Southcoast Celebrates the Portuguese Community

Ana Luisa Poucochinho with two RNs

Ana Luisa Poucochinho is the Director of Clinical Operations for Southcoast Physicians Group, and she joined Southcoast Health in September of 2020. She has also served as a key member of our vaccination team, leading the Dartmouth clinic since it launched back in February. 

As an RN with a Master of Healthcare Administration, Ana understands as well as anyone in the field how every single patient experience drives overall performance and quality for a not-for-profit community health system like Southcoast. 

And as impressive as her expertise and achievements are, Ana’s contributions are not limited to her job description: When you see her in action coordinating a mass vaccination site — day to day, on the ground — you begin to understand just how much she means to Southcoast and the South Coast region. Her energy and enthusiasm are essential to sustaining successful efforts in practices and out in the community.

Along with her many other credentials, Ana is also a Certified Medical Interpreter. On countless occasions, her ability to comfort and communicate with patients who face language barriers has helped bring about positive outcomes. At the Dartmouth vaccination clinic, she has educated hesitant patients of all ages with empathy and authenticity. 

As the Day of Portugal approaches on June 10, we caught up with Ana for a few quick questions about what the holiday means to her, and how her heritage informs her life and work. 

As a reminder, Southcoast is offering a free single-shot Johnson & Johnson vaccination clinic at Madeira Field (entrance at 88 Tinkham St., New Bedford) until 2pm today, Saturday, June 5. Neither an appointment nor having a Southcoast PCP is necessary. With COVID canceling the Feast two years in a row, let’s make sure we can party next year by doing our job and getting our jab. More info at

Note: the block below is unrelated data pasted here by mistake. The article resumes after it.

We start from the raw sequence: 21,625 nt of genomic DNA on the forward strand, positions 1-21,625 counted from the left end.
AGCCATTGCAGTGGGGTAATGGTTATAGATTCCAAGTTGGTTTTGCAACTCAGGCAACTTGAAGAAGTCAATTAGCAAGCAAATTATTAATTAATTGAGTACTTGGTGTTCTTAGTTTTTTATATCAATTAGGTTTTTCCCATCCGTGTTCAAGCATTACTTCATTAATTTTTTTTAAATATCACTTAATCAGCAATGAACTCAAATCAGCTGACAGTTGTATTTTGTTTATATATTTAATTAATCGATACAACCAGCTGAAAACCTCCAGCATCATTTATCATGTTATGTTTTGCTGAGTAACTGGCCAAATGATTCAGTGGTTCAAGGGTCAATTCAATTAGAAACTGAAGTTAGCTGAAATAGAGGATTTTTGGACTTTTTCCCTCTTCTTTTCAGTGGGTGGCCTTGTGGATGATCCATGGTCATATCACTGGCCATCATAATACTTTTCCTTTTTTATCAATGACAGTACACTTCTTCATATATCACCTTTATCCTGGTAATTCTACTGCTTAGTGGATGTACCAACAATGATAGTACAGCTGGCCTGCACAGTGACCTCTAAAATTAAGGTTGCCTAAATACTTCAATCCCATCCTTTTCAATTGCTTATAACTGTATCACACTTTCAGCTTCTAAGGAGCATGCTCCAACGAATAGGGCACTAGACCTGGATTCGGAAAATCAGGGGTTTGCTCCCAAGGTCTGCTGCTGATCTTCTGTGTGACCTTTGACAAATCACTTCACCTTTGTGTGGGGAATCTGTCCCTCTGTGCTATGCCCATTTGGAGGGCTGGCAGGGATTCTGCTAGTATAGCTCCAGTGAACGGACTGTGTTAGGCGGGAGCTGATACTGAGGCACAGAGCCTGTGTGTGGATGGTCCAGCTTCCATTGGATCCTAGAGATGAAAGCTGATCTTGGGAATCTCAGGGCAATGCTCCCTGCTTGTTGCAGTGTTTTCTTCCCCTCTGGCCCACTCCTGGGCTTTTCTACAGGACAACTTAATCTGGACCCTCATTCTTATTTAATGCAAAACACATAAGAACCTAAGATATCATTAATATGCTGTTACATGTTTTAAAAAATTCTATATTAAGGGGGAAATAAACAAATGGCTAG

With the Day of Portugal in mind, what would you like to share about your family’s background?

My father was from Lagos, Algarve (Southern Portugal) and my mother was born in Vila Da Ponte, Trás-os-Montes (Northern Portugal), although she was raised in Lisbon since the age of 3.

Both parents met in Lourenço Marques (present day, Maputo), Mozambique, and that is where I was born. My mother was the Executive Assistant for the CEO of Coca-Cola and my dad was a butcher and owned his own shop.

In 1975, (I was 18 months old) we moved back to Portugal as refugees during Mozambique’s Civil War.

At that time, my parents had the option of moving to France or America, and my parents felt that America was the land of opportunity, and we arrived in Boston on April 5, 1980. We moved near family in New Bedford when I was 6.

There were many challenges growing up, as my parents didn’t speak any English, but luckily they were able to find jobs in factories where they could speak Portuguese. Growing up, I remember they held several jobs at the same time to make ends meet.

My brother and I were latchkey kids, and although we were very poor, I remember growing up in a very happy home, where there was always good food, music, conversation, and laughter. My parents were strict and didn’t allow my brother or I to speak English at home. I learned to speak English in six months and found myself translating for my parents and other neighbors at that time.

My parents taught my brother and I about culture, the correct annunciation of words, and how to cook  traditional Portuguese food. They wanted to make sure we were fluent in Portuguese and I was forced to attend Portuguese school.

My father was a very talented poet and we published his book (in Portuguese) when he turned 80 years old. Because of this, we were members of several Portuguese society clubs and attended several feasts and dances.

Please share a little about your role in caring for the entire community, including Portuguese Americans, as a leader in our COVID-19 response and especially our vaccination efforts. 

I was asked to be a part of the COVID vaccine clinics that went live in February. There were many challenges with Portuguese-speaking elderly patients who did not have access to a computer and my cell phone was shared at a contact number for obtaining an appointment. I found myself calling dozens and dozens of elderly patients (including Portuguese-speaking) and helping them make appointments to be vaccinated.

During the clinic hours, I was able to meet many community people who recognized my last name and made references to knowing my mother and father, and remembering me as a wee little one growing up.

The COVID community clinic has been the most personally rewarding project I have been involved in. I worked side by side with the most amazing, selfless team who spent numerous hours ensuring every detail was planned.

When you work in Healthcare in your own community taking care of your neighbors, family, and friends, the sense of responsibility is greater and the expectation is higher. This is why Southcoast is More than medicine, and I fit right in!